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You can bind multiple dedicated parameters to a callback. The key is boost::bind

The subscriber interface provides an overloaded initialization function accepting a boost::function object. A boost::function object combines the possibility to provide functions and functors.

boost::bind creates a functor that includes all your extra parameters that should be passed to the callback.

You can initiate your subscriber as follows:

ros::Subscriber sub = n.subscribe<sensor_msgs::Image> ("image_topic", 10,
boost::bind(processImagecallback, _1, argc, argv) );


_1 constitutes a placeholder for the original argument that is passed to the callback (the msg-data (image) here). If you want to pass a reference to boost::bind use boost::ref(x) or boost::cref(x) (refer to the boost manual).

There are also other Questions here regarding callback arguments, e.g. here.

PS: Starting from C++11 std::bind is available in the standard library. Currently, ROS does not provide the corresponding C++11 interface, since it relies on C++03 (see REP003). But boost works fine here, just you cannot mix it).

You can bind multiple dedicated parameters to a callback. The key is boost::bind .

The subscriber interface provides an overloaded initialization function accepting a boost::function object. A boost::function object combines the possibility to provide accept both functions and functors.

boost::bind creates a functor that includes all your extra parameters that should be passed to the callback.

You can initiate your subscriber as follows:

ros::Subscriber sub = n.subscribe<sensor_msgs::Image> ("image_topic", 10,
boost::bind(processImagecallback, _1, argc, argv) );


_1 constitutes a placeholder for the original argument that is passed to the callback (the msg-data (image) here). If you want to pass a reference to boost::bind use boost::ref(x) or boost::cref(x) (refer to the boost manual).

There are also other Questions here regarding callback arguments, e.g. here.

PS: Starting from C++11 std::bind is available in the standard library. Currently, ROS does not provide the corresponding C++11 interface, since it relies on C++03 (see REP003). But boost works fine here, just you cannot mix it).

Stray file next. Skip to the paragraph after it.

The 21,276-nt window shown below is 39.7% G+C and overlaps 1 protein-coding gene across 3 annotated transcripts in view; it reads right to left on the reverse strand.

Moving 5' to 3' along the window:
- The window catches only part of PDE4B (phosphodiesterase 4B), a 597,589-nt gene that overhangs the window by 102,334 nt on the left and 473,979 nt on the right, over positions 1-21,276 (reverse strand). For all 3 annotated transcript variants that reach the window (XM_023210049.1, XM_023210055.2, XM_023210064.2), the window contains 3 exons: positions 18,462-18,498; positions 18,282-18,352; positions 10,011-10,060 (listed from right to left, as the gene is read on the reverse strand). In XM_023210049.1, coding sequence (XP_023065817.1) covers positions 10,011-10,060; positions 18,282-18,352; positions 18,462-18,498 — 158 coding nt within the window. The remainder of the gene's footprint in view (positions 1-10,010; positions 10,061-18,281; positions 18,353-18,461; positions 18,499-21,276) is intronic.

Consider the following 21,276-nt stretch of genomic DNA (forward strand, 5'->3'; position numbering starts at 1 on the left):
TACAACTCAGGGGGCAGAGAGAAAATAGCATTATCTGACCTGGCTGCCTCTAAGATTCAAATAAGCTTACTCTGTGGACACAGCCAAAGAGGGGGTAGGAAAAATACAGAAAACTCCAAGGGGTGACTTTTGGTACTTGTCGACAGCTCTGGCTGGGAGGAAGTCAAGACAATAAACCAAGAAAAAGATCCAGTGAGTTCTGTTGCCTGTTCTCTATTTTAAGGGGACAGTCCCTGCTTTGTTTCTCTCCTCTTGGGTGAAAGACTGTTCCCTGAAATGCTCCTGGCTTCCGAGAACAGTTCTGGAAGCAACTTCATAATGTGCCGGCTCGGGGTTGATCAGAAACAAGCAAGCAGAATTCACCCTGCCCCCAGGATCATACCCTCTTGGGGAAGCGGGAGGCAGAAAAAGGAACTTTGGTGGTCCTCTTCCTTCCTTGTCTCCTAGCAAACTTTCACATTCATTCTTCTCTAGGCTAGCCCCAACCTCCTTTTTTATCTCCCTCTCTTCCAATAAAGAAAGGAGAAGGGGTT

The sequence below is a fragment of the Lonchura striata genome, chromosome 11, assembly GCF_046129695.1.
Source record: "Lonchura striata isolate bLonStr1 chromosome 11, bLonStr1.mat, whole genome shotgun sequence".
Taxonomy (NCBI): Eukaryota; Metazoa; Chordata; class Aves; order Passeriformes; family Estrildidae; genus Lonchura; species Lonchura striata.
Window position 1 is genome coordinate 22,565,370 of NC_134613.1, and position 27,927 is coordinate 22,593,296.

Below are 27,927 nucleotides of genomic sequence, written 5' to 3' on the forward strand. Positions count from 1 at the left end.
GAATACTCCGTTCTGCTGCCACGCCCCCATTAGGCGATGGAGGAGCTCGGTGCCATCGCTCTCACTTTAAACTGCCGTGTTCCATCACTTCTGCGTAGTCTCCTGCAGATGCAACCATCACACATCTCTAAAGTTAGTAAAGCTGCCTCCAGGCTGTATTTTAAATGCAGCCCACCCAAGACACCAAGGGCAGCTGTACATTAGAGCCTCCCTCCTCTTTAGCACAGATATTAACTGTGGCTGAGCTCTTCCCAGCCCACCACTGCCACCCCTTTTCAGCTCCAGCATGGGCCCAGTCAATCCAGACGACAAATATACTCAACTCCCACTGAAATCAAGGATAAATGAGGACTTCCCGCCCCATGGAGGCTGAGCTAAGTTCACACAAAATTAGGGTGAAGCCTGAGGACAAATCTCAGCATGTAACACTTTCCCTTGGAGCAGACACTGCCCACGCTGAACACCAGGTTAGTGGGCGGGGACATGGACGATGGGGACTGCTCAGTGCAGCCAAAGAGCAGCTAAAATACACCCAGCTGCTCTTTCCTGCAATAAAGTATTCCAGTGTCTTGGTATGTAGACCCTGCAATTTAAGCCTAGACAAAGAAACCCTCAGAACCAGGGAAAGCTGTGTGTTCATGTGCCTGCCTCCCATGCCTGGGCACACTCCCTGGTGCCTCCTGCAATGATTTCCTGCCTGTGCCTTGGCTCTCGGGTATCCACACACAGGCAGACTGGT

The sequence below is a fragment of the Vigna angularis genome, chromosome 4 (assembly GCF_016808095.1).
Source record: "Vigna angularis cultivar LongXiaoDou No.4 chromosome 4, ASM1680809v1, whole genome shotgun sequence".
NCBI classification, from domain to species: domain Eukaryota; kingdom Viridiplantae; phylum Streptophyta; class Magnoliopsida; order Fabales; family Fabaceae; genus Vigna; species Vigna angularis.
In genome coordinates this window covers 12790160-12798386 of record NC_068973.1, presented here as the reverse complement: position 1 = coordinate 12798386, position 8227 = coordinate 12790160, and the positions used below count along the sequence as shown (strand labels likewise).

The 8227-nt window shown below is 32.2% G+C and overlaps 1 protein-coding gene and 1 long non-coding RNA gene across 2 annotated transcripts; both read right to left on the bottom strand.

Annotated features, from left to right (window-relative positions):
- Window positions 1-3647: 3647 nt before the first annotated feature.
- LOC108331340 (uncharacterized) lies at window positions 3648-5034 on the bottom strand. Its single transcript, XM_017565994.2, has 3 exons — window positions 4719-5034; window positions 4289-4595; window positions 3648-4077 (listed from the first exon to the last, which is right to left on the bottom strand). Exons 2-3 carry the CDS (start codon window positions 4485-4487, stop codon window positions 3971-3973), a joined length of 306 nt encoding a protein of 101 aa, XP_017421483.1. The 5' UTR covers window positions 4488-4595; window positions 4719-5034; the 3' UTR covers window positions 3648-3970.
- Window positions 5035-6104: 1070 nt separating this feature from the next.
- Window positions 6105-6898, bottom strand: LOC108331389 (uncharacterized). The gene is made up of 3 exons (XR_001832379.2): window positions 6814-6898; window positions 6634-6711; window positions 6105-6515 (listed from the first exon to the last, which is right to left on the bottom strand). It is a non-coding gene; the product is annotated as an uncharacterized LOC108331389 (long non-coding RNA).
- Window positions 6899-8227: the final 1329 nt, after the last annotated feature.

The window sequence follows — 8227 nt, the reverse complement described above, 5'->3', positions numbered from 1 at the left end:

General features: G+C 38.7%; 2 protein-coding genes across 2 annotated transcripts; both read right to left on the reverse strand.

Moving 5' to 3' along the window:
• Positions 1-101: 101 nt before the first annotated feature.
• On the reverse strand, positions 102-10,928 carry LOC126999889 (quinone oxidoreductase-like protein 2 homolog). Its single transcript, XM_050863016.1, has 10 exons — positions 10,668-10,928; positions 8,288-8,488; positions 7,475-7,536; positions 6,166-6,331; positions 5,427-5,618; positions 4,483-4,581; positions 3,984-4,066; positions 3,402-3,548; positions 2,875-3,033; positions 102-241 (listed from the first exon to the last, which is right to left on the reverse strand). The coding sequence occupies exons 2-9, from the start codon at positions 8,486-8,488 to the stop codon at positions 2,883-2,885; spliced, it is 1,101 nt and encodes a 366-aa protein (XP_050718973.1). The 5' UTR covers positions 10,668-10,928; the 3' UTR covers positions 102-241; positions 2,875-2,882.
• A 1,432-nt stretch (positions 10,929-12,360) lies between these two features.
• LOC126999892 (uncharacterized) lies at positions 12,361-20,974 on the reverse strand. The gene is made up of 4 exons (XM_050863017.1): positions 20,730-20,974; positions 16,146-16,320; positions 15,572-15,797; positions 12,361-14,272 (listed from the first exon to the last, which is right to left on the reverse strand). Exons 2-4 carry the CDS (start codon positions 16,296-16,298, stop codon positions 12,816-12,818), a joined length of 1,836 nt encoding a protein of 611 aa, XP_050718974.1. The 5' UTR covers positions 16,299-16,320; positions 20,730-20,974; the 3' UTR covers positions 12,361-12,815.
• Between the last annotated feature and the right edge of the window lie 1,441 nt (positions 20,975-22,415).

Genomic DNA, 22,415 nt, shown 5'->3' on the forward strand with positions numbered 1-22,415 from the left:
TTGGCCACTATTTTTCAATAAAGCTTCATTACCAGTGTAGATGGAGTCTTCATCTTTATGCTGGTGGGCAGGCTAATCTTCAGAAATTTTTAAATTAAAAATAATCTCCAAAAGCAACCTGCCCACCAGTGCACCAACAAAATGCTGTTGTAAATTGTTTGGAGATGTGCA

You can bind multiple dedicated parameters to a callback. The key is boost::bind.

The subscriber interface provides an overloaded initialization function accepting a boost::function object. A boost::function object combines the possibility to accept both functions and functors.

boost::bind creates a functor that includes all your extra parameters that should be passed to the callback.

You can initiate your subscriber as follows:

ros::Subscriber sub = n.subscribe<sensor_msgs::Image> ("image_topic", 10,
boost::bind(processImagecallback, _1, argc, argv) );


_1 constitutes a placeholder for the original argument that is passed to the callback (the msg-data (image) here). If you want to pass a reference to boost::bind use boost::ref(x) or boost::cref(x) (refer to the boost manual). boost::bind works also for class methods (please also refer to the boost::bind manual).

There are also other Questions here regarding callback arguments, e.g. here.

PS: Starting from C++11 std::bind is available in the standard library. Currently, ROS does not provide the corresponding C++11 interface, since it relies on C++03 (see REP003). But boost works fine here, just but you cannot mix it).

You can bind multiple dedicated parameters to a callback. The key is boost::bind.

The subscriber interface provides an overloaded initialization function accepting a boost::function object. A boost::function object combines the possibility to accept both functions and functors.

boost::bind creates a functor that includes all your extra parameters that should be passed to the callback.

You can initiate your subscriber as follows: